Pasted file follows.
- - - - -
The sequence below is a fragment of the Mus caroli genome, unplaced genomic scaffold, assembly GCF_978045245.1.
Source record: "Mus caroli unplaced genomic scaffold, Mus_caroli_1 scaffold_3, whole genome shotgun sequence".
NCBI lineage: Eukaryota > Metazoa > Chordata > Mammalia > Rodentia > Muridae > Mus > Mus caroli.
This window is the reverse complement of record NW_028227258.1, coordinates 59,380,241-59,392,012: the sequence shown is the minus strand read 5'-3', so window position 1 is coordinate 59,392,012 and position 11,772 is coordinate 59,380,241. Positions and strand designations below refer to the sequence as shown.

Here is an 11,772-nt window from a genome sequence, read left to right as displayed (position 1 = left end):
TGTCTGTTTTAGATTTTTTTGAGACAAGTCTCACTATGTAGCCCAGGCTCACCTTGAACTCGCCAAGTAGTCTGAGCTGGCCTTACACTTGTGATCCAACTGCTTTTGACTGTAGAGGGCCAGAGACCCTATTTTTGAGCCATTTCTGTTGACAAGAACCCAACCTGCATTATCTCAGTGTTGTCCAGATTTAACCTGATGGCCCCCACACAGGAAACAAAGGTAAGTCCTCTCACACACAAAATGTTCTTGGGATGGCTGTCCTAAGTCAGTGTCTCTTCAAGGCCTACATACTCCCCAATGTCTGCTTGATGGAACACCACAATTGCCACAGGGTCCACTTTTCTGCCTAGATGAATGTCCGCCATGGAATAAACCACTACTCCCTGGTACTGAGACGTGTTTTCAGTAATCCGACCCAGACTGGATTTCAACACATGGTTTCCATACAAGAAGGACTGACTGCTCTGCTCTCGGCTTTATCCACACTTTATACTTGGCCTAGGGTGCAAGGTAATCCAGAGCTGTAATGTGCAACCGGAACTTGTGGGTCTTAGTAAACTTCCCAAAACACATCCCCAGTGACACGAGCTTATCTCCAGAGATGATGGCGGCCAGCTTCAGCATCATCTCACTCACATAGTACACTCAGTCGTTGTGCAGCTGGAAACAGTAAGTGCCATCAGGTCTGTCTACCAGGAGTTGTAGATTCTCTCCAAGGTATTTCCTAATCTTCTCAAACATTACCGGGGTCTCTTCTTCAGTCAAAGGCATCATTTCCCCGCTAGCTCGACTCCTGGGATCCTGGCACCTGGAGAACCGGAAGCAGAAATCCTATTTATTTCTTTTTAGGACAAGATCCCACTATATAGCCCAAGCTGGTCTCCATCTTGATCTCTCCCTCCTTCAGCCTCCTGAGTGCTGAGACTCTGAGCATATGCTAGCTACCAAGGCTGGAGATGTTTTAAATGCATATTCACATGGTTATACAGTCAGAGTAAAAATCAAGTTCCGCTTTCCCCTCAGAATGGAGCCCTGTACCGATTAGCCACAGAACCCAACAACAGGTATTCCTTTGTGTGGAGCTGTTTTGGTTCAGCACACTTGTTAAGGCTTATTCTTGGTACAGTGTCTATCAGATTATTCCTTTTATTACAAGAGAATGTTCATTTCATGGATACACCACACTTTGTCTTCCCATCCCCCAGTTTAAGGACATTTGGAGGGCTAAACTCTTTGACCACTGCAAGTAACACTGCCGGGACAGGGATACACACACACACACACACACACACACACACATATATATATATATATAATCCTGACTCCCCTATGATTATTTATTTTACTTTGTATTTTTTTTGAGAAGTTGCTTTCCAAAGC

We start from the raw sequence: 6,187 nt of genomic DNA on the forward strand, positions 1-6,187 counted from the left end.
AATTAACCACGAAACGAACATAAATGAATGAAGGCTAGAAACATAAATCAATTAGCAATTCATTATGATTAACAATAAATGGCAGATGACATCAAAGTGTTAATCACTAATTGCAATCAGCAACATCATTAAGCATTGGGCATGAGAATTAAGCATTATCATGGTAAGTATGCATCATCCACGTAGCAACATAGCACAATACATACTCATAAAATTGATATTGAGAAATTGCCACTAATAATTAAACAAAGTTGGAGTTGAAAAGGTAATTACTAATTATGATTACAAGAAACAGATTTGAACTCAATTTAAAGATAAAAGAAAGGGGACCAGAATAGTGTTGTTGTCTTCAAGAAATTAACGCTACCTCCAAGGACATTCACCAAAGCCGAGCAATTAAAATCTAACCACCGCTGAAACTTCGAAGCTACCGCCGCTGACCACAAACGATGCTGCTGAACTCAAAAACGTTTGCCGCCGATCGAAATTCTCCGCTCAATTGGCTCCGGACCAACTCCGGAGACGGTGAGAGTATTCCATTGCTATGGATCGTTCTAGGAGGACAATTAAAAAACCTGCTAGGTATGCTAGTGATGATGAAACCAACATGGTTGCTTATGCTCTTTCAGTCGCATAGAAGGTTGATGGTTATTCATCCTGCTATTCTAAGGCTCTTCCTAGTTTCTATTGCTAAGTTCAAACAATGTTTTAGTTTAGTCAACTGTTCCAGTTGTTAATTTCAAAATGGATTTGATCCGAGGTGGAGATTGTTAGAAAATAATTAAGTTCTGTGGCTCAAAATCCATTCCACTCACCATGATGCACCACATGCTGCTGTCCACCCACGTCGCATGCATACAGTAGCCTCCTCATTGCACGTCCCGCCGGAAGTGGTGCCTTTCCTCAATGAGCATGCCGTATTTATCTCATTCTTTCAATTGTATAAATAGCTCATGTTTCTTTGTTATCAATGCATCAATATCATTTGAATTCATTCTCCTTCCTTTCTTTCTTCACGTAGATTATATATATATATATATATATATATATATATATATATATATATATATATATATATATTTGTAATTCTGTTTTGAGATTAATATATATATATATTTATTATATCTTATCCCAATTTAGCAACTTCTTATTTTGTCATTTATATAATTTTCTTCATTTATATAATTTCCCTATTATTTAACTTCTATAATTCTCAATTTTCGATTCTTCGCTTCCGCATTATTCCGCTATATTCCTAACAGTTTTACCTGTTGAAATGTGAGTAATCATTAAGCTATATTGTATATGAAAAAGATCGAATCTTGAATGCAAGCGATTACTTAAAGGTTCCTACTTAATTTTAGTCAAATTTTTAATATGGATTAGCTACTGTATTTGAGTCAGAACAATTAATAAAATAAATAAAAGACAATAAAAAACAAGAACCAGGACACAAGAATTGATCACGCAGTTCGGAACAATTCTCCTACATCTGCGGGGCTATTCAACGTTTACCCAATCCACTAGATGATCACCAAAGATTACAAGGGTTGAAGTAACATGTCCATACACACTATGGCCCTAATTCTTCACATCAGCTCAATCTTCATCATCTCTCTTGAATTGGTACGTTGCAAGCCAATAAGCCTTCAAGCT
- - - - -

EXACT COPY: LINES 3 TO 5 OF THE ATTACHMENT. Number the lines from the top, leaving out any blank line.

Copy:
NCBI lineage: Eukaryota > Metazoa > Chordata > Mammalia > Rodentia > Muridae > Mus > Mus caroli.
This window is the reverse complement of record NW_028227258.1, coordinates 59,380,241-59,392,012: the sequence shown is the minus strand read 5'-3', so window position 1 is coordinate 59,392,012 and position 11,772 is coordinate 59,380,241. Positions and strand designations below refer to the sequence as shown.

Here is an 11,772-nt window from a genome sequence, read left to right as displayed (position 1 = left end):